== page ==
Wednesday, April 26, 2017

Making America Confederate Again

Mississippi and Alabama officially observe Confederate Memorial Day. Recently, a candidate for Virginia governor was endorsed by a prominent neo-Confederate at the 'Old South Ball'. Accounting for the rise in hate crimes and racially-motivated incidents since Trump's election, we're looking back at a piece of scholarship with alarming relevance today. 

In 2008, Euan Hague, Edward H. Sebesta, and Heidi Beirich, published a groundbreaking book, Neo-Confederacy: A Critical Introduction, that described a fringe movement of political activists who promoted an ideology of Confederate nationalism. Advocating for the secession of fifteen states to form a new Confederation of Southern States, neo-Confederates advanced a politics that was at its core anti-democratic (and anti-Democratic). Of course, almost ten years later secession has not happened, but as many scholars have long suggested about political movements, what purports to be new can
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often be found by taking a deeper look at the recent past. Indeed, as President Abraham Lincoln is reported to have said, “Every effect must have its cause. The past is the cause of the present, and the present will be the cause of the future.” It is this understanding that makes Neo-Confederacy a prescient guide to what was to come. As Hague, Sebesta, and Beirich noted, neo-Confederate activists at the end of the twentieth century wanted nothing less than “to change the [U.S.] social order,” arguing for a need to transform “American cultural, educational, political and religious practices.”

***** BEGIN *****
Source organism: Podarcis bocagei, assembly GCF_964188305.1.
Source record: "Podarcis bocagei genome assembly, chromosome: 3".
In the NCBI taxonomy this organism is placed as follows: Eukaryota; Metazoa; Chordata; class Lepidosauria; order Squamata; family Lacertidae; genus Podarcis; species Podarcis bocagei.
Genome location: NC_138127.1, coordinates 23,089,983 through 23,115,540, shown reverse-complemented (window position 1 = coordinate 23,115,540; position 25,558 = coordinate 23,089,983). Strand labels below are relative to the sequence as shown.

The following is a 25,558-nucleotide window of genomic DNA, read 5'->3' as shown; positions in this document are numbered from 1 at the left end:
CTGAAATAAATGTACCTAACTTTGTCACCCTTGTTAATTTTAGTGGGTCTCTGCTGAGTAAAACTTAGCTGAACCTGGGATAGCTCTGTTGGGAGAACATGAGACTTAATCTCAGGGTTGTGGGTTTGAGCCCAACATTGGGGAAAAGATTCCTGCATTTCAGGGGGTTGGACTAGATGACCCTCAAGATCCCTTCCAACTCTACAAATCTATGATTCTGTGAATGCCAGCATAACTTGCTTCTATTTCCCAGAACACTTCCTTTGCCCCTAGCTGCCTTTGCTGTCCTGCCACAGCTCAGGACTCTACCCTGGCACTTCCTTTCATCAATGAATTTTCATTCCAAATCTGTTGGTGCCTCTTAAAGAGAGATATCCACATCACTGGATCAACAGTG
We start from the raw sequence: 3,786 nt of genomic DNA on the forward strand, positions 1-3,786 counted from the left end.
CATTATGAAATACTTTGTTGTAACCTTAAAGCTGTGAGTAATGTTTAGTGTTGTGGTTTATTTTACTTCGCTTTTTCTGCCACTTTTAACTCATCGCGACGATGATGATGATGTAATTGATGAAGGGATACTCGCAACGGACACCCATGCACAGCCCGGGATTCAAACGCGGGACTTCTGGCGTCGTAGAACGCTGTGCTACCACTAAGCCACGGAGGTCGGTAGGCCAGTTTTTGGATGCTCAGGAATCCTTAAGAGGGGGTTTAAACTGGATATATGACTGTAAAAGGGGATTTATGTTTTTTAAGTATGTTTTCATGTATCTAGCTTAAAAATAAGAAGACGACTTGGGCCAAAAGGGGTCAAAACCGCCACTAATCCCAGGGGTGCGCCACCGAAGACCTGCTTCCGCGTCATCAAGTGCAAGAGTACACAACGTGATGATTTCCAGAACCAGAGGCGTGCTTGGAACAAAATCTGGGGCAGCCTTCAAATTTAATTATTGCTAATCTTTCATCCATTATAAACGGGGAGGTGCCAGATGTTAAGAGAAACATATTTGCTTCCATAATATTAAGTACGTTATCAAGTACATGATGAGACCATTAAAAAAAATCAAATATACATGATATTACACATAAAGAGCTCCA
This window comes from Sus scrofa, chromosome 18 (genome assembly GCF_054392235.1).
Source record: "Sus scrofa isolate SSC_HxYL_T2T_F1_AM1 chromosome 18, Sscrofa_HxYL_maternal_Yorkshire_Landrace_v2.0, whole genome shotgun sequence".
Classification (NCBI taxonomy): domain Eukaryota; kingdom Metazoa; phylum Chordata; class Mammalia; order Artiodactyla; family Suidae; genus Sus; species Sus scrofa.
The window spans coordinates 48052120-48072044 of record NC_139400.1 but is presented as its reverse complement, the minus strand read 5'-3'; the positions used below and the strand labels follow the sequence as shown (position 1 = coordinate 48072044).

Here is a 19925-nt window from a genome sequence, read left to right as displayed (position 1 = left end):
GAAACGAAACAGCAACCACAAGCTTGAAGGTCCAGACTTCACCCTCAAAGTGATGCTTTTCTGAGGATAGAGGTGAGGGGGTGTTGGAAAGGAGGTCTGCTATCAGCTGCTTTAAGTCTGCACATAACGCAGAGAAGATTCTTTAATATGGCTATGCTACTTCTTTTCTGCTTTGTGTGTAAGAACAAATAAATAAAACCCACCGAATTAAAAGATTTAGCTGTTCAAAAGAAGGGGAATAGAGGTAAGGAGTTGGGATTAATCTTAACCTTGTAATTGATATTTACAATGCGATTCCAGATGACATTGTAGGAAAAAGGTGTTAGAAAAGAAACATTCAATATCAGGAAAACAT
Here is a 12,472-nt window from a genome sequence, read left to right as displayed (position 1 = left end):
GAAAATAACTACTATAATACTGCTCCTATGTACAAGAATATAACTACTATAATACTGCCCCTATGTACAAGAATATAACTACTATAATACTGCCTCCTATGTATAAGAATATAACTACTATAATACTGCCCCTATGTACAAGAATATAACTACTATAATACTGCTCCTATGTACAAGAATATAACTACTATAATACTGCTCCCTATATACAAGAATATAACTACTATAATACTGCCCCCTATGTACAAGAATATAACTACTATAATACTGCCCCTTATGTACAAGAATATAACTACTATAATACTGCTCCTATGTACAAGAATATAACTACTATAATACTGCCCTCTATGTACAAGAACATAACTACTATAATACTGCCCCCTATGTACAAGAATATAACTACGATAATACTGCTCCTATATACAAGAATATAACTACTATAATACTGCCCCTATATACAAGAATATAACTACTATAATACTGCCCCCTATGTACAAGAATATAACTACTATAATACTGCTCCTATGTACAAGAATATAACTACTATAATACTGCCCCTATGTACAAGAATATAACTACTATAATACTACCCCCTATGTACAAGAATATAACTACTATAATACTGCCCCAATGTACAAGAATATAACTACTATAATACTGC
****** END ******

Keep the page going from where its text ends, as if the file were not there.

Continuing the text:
As Neo-Confederacy: A Critical Introduction describes, this meant valorizing whiteness and “Anglo-Celtic” culture, praising violence and masculinity, while simultaneously rejecting “political correctness” and international governmental collaborations, vilifying ethnic and sexual minorities, vociferously opposing non-European immigrants, and questioning American democratic processes of both the electoral system and the franchise. Neo-Confederacy wrapped these positions up in an appeal to Constitutional orginialism, “orthodox” Christianity, and a demand for national self-determination for the US South. Revisiting the book almost a decade after its original publication, one cannot but think that the collection’s assessment of this political fringe describes a phenomenon that, albeit perhaps now ostensibly detached from its forthright advocacy of a new Confederate nation-state, has moved powerfully into the mainstream of American politics. As esteemed historian James Loewen noted in the foreword, in examining neo-Confederacy, “Hague, Sebesta, and Beirich have done the heavy lifting... they have created an essential tool for those who work to bring justice and healing across racial and sectional divides in America.” Given the current state of US politics, Neo-Confederacy is an urgent primer for our new reality.

Dr. Euan Hague is a Professor of Geography at DePaul University, and Edward H. Sebesta is an independent researcher. We asked them to comment on how this 2008 collection, Neo-Confederacy: A Critical Introduction, resonates with the rhetoric and policies advanced by the new Trump administration.